“Links between computers and television sets are, it is always threatened, about to herald in an age of unbelievable convenience,” announces television presenter Tony Bastable in the 1984 clip above, “where all the sociability of going down to your corner shop to order the week’s groceries will be replaced with an order over the airwaves.” Do tell. Live though we increasingly do with internet-connected “smart TVs,” the only unfamiliar-sounding part of that prediction is its reference to television sets. But back then, most every home computer used them as displays, and when also plugged into the telephone line they granted users the previously unthinkable ability to make instant financial transactions at any hour of the day or night, without leaving the house.
Mundane though it sounds now that many of us both do all our work and get all our entertainment online, paying bills was a draw for early adopters, who could come from unlikely places: Nottingham, for instance, the Nottingham Building Society being one of the first financial institutions in the world to offer online banking to its members.
Closer to Thames Headquarters, North London couple Pat and Julian Green appear in the clip above to demonstrate how to use something called “e‑mail.” But first they must hook up their modem and connect to Prestel (a national online network that in the United Kingdom played something like the role Minitel did in France), an “extremely simple” process that will look agonizingly complicated to anyone who grew up in the age of wi-fi.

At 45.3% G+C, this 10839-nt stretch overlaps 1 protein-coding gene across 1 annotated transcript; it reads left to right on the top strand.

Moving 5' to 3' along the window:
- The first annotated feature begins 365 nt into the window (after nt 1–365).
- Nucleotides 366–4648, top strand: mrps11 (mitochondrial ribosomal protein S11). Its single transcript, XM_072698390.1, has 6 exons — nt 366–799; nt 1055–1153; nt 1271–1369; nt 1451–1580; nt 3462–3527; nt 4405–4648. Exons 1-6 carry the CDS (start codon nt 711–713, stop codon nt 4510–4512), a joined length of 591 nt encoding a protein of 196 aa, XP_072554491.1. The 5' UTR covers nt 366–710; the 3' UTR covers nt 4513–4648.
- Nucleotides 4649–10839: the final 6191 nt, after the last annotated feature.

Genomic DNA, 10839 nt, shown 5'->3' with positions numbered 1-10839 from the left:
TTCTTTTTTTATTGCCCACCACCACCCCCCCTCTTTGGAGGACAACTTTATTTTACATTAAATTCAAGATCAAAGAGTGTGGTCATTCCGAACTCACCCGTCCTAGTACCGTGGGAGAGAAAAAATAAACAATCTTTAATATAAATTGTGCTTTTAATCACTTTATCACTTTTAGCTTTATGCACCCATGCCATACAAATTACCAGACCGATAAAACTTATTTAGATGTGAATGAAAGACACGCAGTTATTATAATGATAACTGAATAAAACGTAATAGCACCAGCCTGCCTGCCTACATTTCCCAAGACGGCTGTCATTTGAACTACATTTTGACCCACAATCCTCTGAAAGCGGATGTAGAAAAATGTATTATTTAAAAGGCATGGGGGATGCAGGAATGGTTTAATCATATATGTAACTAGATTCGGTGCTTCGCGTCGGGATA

I myself grew up using the TRS-80 Model 100, an early laptop inherited from my technophile grandfather. Bastable whips out the very same computer in the segment above, shot during Database’s trip to Japan. “The big advantage of a piece of equipment like this is to be able to couple it up back to my home base over the telephone line using one of these,” he says from his seat on a train, holding up the acoustic coupler designed to connect the Model 100 directly to a standard handset, in this case the pay phone in the front of the carriage. Alas, Bastable finds that “none of us have got enough change to make the call to England,” forcing him to check his messages from his hotel room instead. Would that I could send him a vision of my effortless experience connecting to wi-fi onboard a train crossing South Korea just yesterday. The future, to coin a phrase, is now.
Based in Seoul, Colin Marshall writes and broadcasts on cities, language, and culture. His projects include the Substack newsletter Books on Cities, the book The Stateless City: a Walk through 21st-Century Los Angeles and the video series The City in Cinema. Follow him on Twitter at @colinmarshall or on Facebook.